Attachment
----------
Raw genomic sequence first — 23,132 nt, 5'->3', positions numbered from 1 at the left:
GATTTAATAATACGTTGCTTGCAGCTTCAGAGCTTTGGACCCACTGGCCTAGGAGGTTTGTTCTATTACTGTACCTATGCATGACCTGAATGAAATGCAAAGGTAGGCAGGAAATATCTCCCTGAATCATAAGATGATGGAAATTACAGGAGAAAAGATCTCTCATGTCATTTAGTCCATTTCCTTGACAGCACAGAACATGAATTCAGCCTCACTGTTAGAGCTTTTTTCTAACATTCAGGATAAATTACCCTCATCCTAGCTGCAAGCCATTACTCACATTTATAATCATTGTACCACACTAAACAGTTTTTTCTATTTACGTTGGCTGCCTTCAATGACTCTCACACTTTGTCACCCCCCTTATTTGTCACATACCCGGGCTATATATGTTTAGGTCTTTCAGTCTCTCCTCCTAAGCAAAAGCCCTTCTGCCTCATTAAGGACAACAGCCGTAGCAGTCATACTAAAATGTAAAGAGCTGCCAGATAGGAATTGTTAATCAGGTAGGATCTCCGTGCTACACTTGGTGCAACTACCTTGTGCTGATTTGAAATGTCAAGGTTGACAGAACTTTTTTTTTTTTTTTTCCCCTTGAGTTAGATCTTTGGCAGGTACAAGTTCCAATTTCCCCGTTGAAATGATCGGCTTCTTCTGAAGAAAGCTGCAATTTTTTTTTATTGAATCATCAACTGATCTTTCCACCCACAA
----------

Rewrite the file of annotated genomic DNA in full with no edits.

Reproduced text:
Raw genomic sequence first — 23,132 nt, 5'->3', positions numbered from 1 at the left:
GATTTAATAATACGTTGCTTGCAGCTTCAGAGCTTTGGACCCACTGGCCTAGGAGGTTTGTTCTATTACTGTACCTATGCATGACCTGAATGAAATGCAAAGGTAGGCAGGAAATATCTCCCTGAATCATAAGATGATGGAAATTACAGGAGAAAAGATCTCTCATGTCATTTAGTCCATTTCCTTGACAGCACAGAACATGAATTCAGCCTCACTGTTAGAGCTTTTTTCTAACATTCAGGATAAATTACCCTCATCCTAGCTGCAAGCCATTACTCACATTTATAATCATTGTACCACACTAAACAGTTTTTTCTATTTACGTTGGCTGCCTTCAATGACTCTCACACTTTGTCACCCCCCTTATTTGTCACATACCCGGGCTATATATGTTTAGGTCTTTCAGTCTCTCCTCCTAAGCAAAAGCCCTTCTGCCTCATTAAGGACAACAGCCGTAGCAGTCATACTAAAATGTAAAGAGCTGCCAGATAGGAATTGTTAATCAGGTAGGATCTCCGTGCTACACTTGGTGCAACTACCTTGTGCTGATTTGAAATGTCAAGGTTGACAGAACTTTTTTTTTTTTTTTTCCCCTTGAGTTAGATCTTTGGCAGGTACAAGTTCCAATTTCCCCGTTGAAATGATCGGCTTCTTCTGAAGAAAGCTGCAATTTTTTTTTATTGAATCATCAACTGATCTTTCCACCCACAA